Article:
In the news the other day was the CEO of General Motors, frankly admitting that if conditions do not improve for his company then Pontiac or Buick may be eliminated. No suprise if you follow this sort of thing.
Here are some of my observations on "the state of American manufacturing". Many of you are significantly younger than this 56-year old coot and chances are you have had limited exposure to any manufacturing plants or processes.
After I graduated from high school and before I wandered off to university I spent some time living in Chicago, with a friend who was going to school there. When we would cruise the streets of the metro we would see hundreds of signs in front of manufacturing plants advertising for "help wanted". I remember cruising past a Sunbeam plant and the sign had about twenty (20) different jobs listed.
Inside that plant.....and most American plants.....most of what was being made was done internally, almost from scratch. A garage door, a refrigerator, a transmission.....all of these were made from stamped and cast materials, usually metal. Giant stamping machines would do a "flywheel dance" and punch out a metal hinge or a door panel or a metal clip that was part of the inside of a medical machine.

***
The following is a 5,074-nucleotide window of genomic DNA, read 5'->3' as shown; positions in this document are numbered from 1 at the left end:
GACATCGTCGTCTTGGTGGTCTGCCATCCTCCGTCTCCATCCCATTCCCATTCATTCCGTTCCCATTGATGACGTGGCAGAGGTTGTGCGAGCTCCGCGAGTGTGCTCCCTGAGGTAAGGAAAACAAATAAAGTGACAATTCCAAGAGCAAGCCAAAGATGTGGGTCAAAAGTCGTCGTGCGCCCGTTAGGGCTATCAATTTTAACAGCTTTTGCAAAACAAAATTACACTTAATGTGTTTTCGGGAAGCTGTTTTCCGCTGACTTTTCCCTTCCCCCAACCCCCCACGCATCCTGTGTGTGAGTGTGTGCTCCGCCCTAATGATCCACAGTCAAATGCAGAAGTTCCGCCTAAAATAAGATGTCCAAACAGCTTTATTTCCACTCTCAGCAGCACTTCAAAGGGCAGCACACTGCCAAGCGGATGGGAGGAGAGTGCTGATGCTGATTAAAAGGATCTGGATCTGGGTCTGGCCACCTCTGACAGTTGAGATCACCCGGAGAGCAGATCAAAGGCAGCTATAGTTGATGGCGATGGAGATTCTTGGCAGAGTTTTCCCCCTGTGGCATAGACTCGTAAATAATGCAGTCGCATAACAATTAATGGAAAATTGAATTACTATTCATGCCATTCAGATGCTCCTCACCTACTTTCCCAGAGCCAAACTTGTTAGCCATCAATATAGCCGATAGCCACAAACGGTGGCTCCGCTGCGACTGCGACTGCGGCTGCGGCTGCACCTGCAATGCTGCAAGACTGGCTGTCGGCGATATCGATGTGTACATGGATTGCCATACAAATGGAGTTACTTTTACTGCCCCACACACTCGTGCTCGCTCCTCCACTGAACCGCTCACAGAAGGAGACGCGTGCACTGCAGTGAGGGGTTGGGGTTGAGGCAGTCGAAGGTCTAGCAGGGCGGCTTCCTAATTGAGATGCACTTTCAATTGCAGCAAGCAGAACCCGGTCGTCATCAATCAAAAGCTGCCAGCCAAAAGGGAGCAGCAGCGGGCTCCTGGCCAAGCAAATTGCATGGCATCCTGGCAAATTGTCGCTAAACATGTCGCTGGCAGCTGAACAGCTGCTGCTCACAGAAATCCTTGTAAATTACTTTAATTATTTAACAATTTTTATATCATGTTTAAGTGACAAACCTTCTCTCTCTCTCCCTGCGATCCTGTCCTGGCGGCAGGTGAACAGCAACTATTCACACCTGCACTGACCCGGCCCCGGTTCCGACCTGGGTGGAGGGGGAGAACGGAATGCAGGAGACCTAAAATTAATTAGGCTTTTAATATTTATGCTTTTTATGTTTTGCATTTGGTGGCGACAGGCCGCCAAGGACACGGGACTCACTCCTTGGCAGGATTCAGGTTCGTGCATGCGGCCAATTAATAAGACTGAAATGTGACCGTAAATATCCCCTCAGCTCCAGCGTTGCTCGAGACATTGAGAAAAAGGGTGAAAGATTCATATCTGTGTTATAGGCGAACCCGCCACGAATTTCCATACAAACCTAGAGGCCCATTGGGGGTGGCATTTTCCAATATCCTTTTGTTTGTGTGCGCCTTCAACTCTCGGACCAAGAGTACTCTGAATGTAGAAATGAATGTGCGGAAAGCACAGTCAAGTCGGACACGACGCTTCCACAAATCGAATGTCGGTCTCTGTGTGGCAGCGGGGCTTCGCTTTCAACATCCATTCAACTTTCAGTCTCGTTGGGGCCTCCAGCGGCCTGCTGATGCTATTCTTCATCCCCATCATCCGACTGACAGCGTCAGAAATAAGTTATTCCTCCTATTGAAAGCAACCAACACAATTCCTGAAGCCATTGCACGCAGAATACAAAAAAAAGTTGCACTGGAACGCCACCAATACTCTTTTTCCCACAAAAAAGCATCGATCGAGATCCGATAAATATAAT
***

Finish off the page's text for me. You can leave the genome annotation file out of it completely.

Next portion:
The 1990's & After
Because of the size of many products......garage doors, refrigerators, lawn mowers.....many products are still assembled in the USA. Some of the larger parts, such as larger metal stampings, are still done stateside. But many of the internal "stuff" that helps to make all of the things we use is now plastic, usually poured into a mold in a city in China or Japan or Sri Lanka.
The rate at which we now make "things" is the highest ever. Ergonomically-friendly machines, controlled by a micro-chip, now do the work that used to require a group of people lined up at a bench. Products have been re-engineered so that now-plastic "clip" is built so it can handle a number of different placements in the assembly process.
Better minds than ours have discussed forever the issues that drove these changes. Unions, the move of manufacturing to "the south", environmental laws.....all played important parts in the changes. The bottom line is that American manufacturing is now just a shadow of its' former self.....if you measure in the terms of humans involved. American manufacturing is more productive, safer, and more techically-advanced than ever before.
The days of cruising past a Sunbeam plant and reading the "help wanted" sign are long gone. American manufacturing is still here, still strong, but is a whole lot different than when I was coming out of high school.
Your views on the state of manufacturing?